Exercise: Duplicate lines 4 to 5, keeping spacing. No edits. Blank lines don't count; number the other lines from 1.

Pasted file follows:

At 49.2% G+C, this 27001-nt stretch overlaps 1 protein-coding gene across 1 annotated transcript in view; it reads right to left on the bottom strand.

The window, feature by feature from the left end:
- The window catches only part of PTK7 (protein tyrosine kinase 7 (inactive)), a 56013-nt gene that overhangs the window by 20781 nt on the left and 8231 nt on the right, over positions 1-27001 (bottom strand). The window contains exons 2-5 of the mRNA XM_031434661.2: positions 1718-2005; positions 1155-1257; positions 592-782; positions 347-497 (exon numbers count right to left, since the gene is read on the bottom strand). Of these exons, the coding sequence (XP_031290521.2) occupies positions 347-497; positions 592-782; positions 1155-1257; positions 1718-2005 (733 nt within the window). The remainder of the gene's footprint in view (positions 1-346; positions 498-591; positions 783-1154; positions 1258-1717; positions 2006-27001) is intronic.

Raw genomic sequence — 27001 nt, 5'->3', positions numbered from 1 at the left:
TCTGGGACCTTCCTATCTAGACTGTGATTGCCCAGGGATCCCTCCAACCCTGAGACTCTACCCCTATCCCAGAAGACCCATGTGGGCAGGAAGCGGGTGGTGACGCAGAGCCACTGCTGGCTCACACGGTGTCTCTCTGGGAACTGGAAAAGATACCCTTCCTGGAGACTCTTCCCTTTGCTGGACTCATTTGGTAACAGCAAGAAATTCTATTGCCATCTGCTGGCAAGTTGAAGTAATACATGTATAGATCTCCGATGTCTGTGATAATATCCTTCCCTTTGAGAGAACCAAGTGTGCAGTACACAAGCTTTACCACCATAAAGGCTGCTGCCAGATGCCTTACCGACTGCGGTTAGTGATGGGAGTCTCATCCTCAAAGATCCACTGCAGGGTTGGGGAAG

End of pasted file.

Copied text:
Raw genomic sequence — 27001 nt, 5'->3', positions numbered from 1 at the left:
TCTGGGACCTTCCTATCTAGACTGTGATTGCCCAGGGATCCCTCCAACCCTGAGACTCTACCCCTATCCCAGAAGACCCATGTGGGCAGGAAGCGGGTGGTGACGCAGAGCCACTGCTGGCTCACACGGTGTCTCTCTGGGAACTGGAAAAGATACCCTTCCTGGAGACTCTTCCCTTTGCTGGACTCATTTGGTAACAGCAAGAAATTCTATTGCCATCTGCTGGCAAGTTGAAGTAATACATGTATAGATCTCCGATGTCTGTGATAATATCCTTCCCTTTGAGAGAACCAAGTGTGCAGTACACAAGCTTTACCACCATAAAGGCTGCTGCCAGATGCCTTACCGACTGCGGTTAGTGATGGGAGTCTCATCCTCAAAGATCCACTGCAGGGTTGGGGAAG